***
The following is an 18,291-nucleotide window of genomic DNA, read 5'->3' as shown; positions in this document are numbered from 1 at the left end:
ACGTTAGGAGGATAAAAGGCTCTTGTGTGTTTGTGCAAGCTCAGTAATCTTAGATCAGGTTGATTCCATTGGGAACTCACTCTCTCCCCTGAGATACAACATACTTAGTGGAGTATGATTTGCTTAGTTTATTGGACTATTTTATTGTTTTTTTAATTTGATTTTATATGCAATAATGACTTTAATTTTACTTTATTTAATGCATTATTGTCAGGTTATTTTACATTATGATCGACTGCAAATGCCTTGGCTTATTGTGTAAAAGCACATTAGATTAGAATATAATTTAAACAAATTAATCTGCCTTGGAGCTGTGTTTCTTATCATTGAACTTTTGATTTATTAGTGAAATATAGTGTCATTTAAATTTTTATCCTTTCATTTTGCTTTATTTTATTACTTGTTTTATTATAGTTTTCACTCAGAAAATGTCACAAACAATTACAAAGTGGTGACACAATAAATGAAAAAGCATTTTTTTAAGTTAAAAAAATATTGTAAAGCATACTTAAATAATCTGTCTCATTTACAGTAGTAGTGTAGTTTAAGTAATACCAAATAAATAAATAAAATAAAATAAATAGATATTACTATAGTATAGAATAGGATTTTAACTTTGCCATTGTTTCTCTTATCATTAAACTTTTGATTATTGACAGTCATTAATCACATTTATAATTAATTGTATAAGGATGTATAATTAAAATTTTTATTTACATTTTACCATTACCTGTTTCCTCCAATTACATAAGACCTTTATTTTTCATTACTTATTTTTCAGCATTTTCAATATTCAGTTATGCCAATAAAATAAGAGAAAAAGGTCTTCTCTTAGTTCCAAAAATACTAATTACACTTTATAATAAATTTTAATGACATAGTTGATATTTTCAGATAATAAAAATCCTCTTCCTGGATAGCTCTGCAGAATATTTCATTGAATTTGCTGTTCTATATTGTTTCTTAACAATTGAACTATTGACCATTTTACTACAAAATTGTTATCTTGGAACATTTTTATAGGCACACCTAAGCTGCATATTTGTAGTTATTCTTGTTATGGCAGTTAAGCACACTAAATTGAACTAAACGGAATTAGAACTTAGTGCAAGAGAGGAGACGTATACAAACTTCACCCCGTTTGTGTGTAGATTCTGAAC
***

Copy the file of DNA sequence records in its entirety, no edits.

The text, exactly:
The following is an 18,291-nucleotide window of genomic DNA, read 5'->3' as shown; positions in this document are numbered from 1 at the left end:
ACGTTAGGAGGATAAAAGGCTCTTGTGTGTTTGTGCAAGCTCAGTAATCTTAGATCAGGTTGATTCCATTGGGAACTCACTCTCTCCCCTGAGATACAACATACTTAGTGGAGTATGATTTGCTTAGTTTATTGGACTATTTTATTGTTTTTTTAATTTGATTTTATATGCAATAATGACTTTAATTTTACTTTATTTAATGCATTATTGTCAGGTTATTTTACATTATGATCGACTGCAAATGCCTTGGCTTATTGTGTAAAAGCACATTAGATTAGAATATAATTTAAACAAATTAATCTGCCTTGGAGCTGTGTTTCTTATCATTGAACTTTTGATTTATTAGTGAAATATAGTGTCATTTAAATTTTTATCCTTTCATTTTGCTTTATTTTATTACTTGTTTTATTATAGTTTTCACTCAGAAAATGTCACAAACAATTACAAAGTGGTGACACAATAAATGAAAAAGCATTTTTTTAAGTTAAAAAAATATTGTAAAGCATACTTAAATAATCTGTCTCATTTACAGTAGTAGTGTAGTTTAAGTAATACCAAATAAATAAATAAAATAAAATAAATAGATATTACTATAGTATAGAATAGGATTTTAACTTTGCCATTGTTTCTCTTATCATTAAACTTTTGATTATTGACAGTCATTAATCACATTTATAATTAATTGTATAAGGATGTATAATTAAAATTTTTATTTACATTTTACCATTACCTGTTTCCTCCAATTACATAAGACCTTTATTTTTCATTACTTATTTTTCAGCATTTTCAATATTCAGTTATGCCAATAAAATAAGAGAAAAAGGTCTTCTCTTAGTTCCAAAAATACTAATTACACTTTATAATAAATTTTAATGACATAGTTGATATTTTCAGATAATAAAAATCCTCTTCCTGGATAGCTCTGCAGAATATTTCATTGAATTTGCTGTTCTATATTGTTTCTTAACAATTGAACTATTGACCATTTTACTACAAAATTGTTATCTTGGAACATTTTTATAGGCACACCTAAGCTGCATATTTGTAGTTATTCTTGTTATGGCAGTTAAGCACACTAAATTGAACTAAACGGAATTAGAACTTAGTGCAAGAGAGGAGACGTATACAAACTTCACCCCGTTTGTGTGTAGATTCTGAAC